Maiden Castle is Britain’s biggest hill fort built over a Neolithic causwayed camp. It really is big too! You will need stamina to climb up the ramparts, even with the handy steps in them although going in by the west gate is easier.
Return to Maiden Castle
I last visited Maiden Castle as a teenager in the 1970s and it was an experience that kindled my lifelong enthusiasm for prehistoric monuments. This was probably helped by the still current interpretation of events at Maiden Castle in 43AD.
Sir Mortimer Wheeler had excavated the castle in the 1930s and was of the opinion that Vespasian’s legionaries had assaulted and captured the castle, thus causing its decline. So climbing the ramparts with visions of Roman soldiers slogging up them in testudo formation covered by their ballistae firing bolts at the defenders was a powerful image. Naturally it inspired me to paint some Hinchliffe Roman Legionaries, aided by Graham Watson’s book on the Roman Army and illustrations by the Embletons in Military Modelling.
Excavations in the 1980s lead to this version of events being overturned. Wheeler’s war cemetery was seen as the result of tribal raiding rather than Roman sturm und drang. Rather than being crushed under the Roman boot the site was abandoned as people moved to the new settlement of Dorchester.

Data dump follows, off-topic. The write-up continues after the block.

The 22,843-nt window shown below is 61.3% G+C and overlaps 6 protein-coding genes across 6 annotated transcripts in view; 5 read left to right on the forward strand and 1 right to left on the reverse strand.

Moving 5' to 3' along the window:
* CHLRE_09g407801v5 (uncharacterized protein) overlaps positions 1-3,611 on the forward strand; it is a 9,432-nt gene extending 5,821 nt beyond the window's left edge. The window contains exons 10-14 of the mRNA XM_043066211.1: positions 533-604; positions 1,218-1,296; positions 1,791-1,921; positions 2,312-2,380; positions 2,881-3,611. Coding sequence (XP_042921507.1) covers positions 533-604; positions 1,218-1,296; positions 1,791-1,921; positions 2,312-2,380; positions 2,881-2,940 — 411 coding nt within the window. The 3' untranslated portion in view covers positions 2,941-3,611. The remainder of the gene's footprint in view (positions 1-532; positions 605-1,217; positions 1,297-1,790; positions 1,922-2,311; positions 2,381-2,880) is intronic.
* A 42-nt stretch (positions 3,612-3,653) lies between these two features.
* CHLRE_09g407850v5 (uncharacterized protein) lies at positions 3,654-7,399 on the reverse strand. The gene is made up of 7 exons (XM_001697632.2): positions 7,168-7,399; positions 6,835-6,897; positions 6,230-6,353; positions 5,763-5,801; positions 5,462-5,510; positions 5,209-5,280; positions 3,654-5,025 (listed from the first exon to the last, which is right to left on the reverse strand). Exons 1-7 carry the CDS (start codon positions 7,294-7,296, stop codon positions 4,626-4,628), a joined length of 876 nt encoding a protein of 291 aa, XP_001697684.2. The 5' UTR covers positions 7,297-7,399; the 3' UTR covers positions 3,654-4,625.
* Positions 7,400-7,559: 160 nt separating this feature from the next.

What’s to see
Maiden Castle is a complex beast with several stages of occupation and development. A walk around the ramparts is a must if only to appreciate how big this place is. IF you need a breather pause and admire the complexity of the west gate with its double entrance. Perhaps an early customs barrier? A very impressive long barrow cuts across part of the central fort and the stone faced east gates still impress. There are also the remains a fifth century AD Roman Temple from the last phase of activity.
English Heritage maintain the site well and have put clear interpretation boards in place. The sheep find them excellent scratching posts! Finds can be seen in nearby Dorchester.
Numerous pebbles to be used as sling stones were found at Maiden Castle. I always wonder if Iron Age mothers sent restless children off to the coast to collect the pebbles as a way of keeping them busy!